Hill leaders hoping for a quick September session — and no shutdown drama


The U.S. Capitol and the Peace Monument in Washington. (J. Scott Applewhite/AP)

After more than a month at home and away from Washington, focused mostly on electoral politics, Congress reconvenes next week with hopes of averting a government shutdown and quickly reauthorizing a few federal programs before rushing back to the campaign trail.

But two issues beyond lawmakers’ control could complicate those modest hopes. First is the question of President Obama’s executive action plans on immigration. Second is whether he will seek congressional authorization to confront Islamic State, the hard-line groups dominating parts of northern Iraq and Syria. If Congress is forced to seriously debate either issue, it could kill any hope for the drama-free month that House and Senate leaders have been craving.

And there’s been concern that the lack of agreement on virtually anything in recent months might lead to another shutdown — especially with fewer than 15 days of legislative work scheduled this month.

On paper, the September congressional calendar suggests that both chambers want to work quickly on their official duties. House and Senate votes will be held Monday evening, and both chambers plan to meet through the end of the week. The House is scheduled to break on Sept. 19 for a week in observance of Rosh Hashanah, the Jewish New Year, which is Sept. 24. If needed, the House will reconvene on Sept. 29 and leave town for the remainder of the election season on Oct. 2.

In the Senate, Majority Leader Harry M. Reid (D-Nev.) plans to keep colleagues working through Sept. 23, then break for the Jewish holiday and not return until after Election Day.

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“September is going to be brief, but busy,” Speaker John A. Boehner (R-Ohio) warned House Republicans on a conference call Wednesday afternoon, according to an official who listened in on the call. Boehner said the House Republican “closing argument” to voters in the coming weeks would focus on economic issues, including reminders of the dozens of measures passed in the past two years — mostly ignored by the Democratic-controlled Senate — that would help spur job creation.

But Obama is still weighing whether to use executive authority to overhaul his administration’s immigration and deportation policies, possibly by deferring the deportations of millions of illegal immigrants whose children have already been granted temporary status. The White House has signaled in recent days that it might delay any significant policy announcements on immigration until after the elections, in part to avoid upending the chances of several Democratic senators fighting for reelection.

Whether Obama will seek authorization to strike the Islamic State in Iraq and Syria also remains unclear. Members of both parties are calling on the president to quickly escalate military attacks on the group. Obama warned this week that attempts to address the threat from the group could extend into the next year.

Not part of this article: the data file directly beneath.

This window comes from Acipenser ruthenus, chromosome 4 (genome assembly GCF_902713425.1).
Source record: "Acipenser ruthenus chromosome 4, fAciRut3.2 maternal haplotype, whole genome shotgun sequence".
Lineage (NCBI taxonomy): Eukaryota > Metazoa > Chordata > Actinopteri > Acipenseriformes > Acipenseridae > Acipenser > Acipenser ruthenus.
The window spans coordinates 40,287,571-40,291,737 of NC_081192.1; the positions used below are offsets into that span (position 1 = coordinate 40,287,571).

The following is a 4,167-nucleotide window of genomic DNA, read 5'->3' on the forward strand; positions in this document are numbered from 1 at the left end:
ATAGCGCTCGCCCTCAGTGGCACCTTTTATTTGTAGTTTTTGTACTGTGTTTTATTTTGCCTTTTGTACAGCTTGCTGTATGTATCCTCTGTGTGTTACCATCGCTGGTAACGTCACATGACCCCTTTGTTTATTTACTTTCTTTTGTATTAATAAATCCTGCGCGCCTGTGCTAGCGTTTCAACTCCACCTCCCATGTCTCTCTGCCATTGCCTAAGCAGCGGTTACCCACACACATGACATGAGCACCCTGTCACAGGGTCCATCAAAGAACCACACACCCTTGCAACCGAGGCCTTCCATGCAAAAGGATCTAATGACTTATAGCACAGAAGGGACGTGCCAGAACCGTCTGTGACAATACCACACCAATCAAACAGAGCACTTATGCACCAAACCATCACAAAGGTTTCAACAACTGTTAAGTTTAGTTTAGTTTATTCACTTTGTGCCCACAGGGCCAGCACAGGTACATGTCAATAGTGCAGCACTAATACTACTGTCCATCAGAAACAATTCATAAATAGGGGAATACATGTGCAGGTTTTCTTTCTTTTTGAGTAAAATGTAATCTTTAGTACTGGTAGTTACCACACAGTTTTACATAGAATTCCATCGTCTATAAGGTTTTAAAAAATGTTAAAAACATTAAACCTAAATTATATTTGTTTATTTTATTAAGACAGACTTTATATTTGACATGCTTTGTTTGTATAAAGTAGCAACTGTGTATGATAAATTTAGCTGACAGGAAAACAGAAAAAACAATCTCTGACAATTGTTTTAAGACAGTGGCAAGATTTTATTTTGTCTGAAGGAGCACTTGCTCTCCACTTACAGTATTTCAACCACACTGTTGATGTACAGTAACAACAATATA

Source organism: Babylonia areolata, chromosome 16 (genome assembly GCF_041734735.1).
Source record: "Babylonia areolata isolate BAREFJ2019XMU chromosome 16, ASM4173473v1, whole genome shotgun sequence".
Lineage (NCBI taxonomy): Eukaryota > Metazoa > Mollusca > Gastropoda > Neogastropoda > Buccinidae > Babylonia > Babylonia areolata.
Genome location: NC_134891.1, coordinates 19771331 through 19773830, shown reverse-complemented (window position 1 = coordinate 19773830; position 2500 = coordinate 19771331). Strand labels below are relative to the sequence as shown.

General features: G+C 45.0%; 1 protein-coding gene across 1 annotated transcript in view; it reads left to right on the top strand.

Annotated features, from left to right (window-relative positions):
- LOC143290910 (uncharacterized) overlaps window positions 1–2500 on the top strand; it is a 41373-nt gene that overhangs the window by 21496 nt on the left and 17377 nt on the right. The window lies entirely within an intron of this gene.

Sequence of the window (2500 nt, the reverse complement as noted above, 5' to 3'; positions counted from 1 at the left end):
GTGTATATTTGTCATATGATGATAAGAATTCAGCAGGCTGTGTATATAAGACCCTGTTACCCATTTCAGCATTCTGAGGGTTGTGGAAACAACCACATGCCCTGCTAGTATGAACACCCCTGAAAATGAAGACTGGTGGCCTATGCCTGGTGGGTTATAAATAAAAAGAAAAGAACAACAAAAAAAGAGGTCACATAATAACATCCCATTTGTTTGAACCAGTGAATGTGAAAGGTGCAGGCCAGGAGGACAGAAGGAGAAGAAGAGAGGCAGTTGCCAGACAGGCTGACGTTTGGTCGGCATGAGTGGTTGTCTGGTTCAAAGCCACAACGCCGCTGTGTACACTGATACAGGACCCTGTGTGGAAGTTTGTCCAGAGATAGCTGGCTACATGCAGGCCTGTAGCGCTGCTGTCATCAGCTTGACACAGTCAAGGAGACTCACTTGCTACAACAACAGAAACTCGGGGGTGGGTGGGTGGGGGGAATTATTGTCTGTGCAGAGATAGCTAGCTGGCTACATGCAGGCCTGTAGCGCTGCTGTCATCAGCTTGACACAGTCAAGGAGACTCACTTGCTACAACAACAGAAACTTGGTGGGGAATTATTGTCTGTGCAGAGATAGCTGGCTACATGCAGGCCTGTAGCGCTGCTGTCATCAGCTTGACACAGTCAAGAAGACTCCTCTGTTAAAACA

Absent any announcement of changes in immigration policy or a sudden request for military authorization, aides to House and Senate leaders said this week that the process of averting another government shutdown should move quickly and easily. Top leaders in both parties are eager to avoid the political drama and fallout from last year’s shutdown — especially just a few weeks before Election Day.

House Republicans are expected to unveil a short-term spending plan next week that would continue current spending levels through at least early December, according to top aides. It’s still unclear whether Boehner and his leadership team will add other items to the measure, including reauthorization of the Export-Import Bank, the federal entity that provides loan guarantees to foreign purchasers of American goods, including airplanes. Reauthorizing the bank has emerged as a cause célèbre for conservative Republicans who believe the bank is an example of “crony capitalism,” or Washington’s practice of putting corporate interests over ordinary people.

In order to reauthorize the bank, Boehner will need to strike an agreement with Rep. Jeb Hensarling (R-Tex.), who chairs the House Financial Services Committee that oversees the bank and who has emerged as one of its fiercest critics.

Aides to Boehner and Hensarling said this week that no deal has been reached but that an agreement to authorize a short-term extension is in the works.

The Senate is poised to begin September holding votes on measures designed to shore up support among minorities, women and working-class voters — key Democratic-leaning constituencies in several close races.

Democrats are expected to hold a vote next week on a measure that would give Congress the power to overturn controversial Supreme Court campaign finance decisions. The measure is ultimately expected to fail because of a lack of Republican support but is viewed as a political gesture to appease liberals who have bemoaned the flood of unregulated money into campaigns since the Supreme Court’s 2010 Citizens United decision.

The issue of unlimited campaign donations is a special concern of Reid, who has spent much of the past year blasting the wealthy industrialist brothers Charles and David Koch for financing outside political groups pouring millions of dollars into several states in hopes of unseating Democratic senators.

Ed O’Keefe is covering the 2016 presidential campaign, with a focus on Jeb Bush and other Republican candidates. He's covered presidential and congressional politics since 2008. Off the trail, he's covered Capitol Hill, federal agencies and the federal workforce, and spent a brief time covering the war in Iraq.

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